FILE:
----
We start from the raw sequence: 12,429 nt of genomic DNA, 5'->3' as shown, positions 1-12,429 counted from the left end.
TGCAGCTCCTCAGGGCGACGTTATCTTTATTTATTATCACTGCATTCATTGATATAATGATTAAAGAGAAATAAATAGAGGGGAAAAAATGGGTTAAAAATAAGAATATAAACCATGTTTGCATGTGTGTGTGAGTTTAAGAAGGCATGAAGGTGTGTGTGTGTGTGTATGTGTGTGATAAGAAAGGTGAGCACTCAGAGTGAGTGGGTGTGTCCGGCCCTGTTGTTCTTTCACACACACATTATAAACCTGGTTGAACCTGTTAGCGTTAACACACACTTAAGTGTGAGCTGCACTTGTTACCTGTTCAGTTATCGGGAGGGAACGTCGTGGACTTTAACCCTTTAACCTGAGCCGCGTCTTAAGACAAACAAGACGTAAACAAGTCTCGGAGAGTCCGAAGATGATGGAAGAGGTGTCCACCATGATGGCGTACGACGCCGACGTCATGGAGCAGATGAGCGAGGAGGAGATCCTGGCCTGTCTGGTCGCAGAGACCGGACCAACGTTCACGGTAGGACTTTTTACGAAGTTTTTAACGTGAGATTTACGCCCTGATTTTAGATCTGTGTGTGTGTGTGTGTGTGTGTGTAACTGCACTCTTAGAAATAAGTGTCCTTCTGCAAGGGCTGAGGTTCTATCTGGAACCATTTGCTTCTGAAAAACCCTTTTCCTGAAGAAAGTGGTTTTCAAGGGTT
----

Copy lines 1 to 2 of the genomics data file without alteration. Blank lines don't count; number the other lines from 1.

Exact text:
We start from the raw sequence: 12,429 nt of genomic DNA, 5'->3' as shown, positions 1-12,429 counted from the left end.
TGCAGCTCCTCAGGGCGACGTTATCTTTATTTATTATCACTGCATTCATTGATATAATGATTAAAGAGAAATAAATAGAGGGGAAAAAATGGGTTAAAAATAAGAATATAAACCATGTTTGCATGTGTGTGTGAGTTTAAGAAGGCATGAAGGTGTGTGTGTGTGTGTATGTGTGTGATAAGAAAGGTGAGCACTCAGAGTGAGTGGGTGTGTCCGGCCCTGTTGTTCTTTCACACACACATTATAAACCTGGTTGAACCTGTTAGCGTTAACACACACTTAAGTGTGAGCTGCACTTGTTACCTGTTCAGTTATCGGGAGGGAACGTCGTGGACTTTAACCCTTTAACCTGAGCCGCGTCTTAAGACAAACAAGACGTAAACAAGTCTCGGAGAGTCCGAAGATGATGGAAGAGGTGTCCACCATGATGGCGTACGACGCCGACGTCATGGAGCAGATGAGCGAGGAGGAGATCCTGGCCTGTCTGGTCGCAGAGACCGGACCAACGTTCACGGTAGGACTTTTTACGAAGTTTTTAACGTGAGATTTACGCCCTGATTTTAGATCTGTGTGTGTGTGTGTGTGTGTGTGTAACTGCACTCTTAGAAATAAGTGTCCTTCTGCAAGGGCTGAGGTTCTATCTGGAACCATTTGCTTCTGAAAAACCCTTTTCCTGAAGAAAGTGGTTTTCAAGGGTT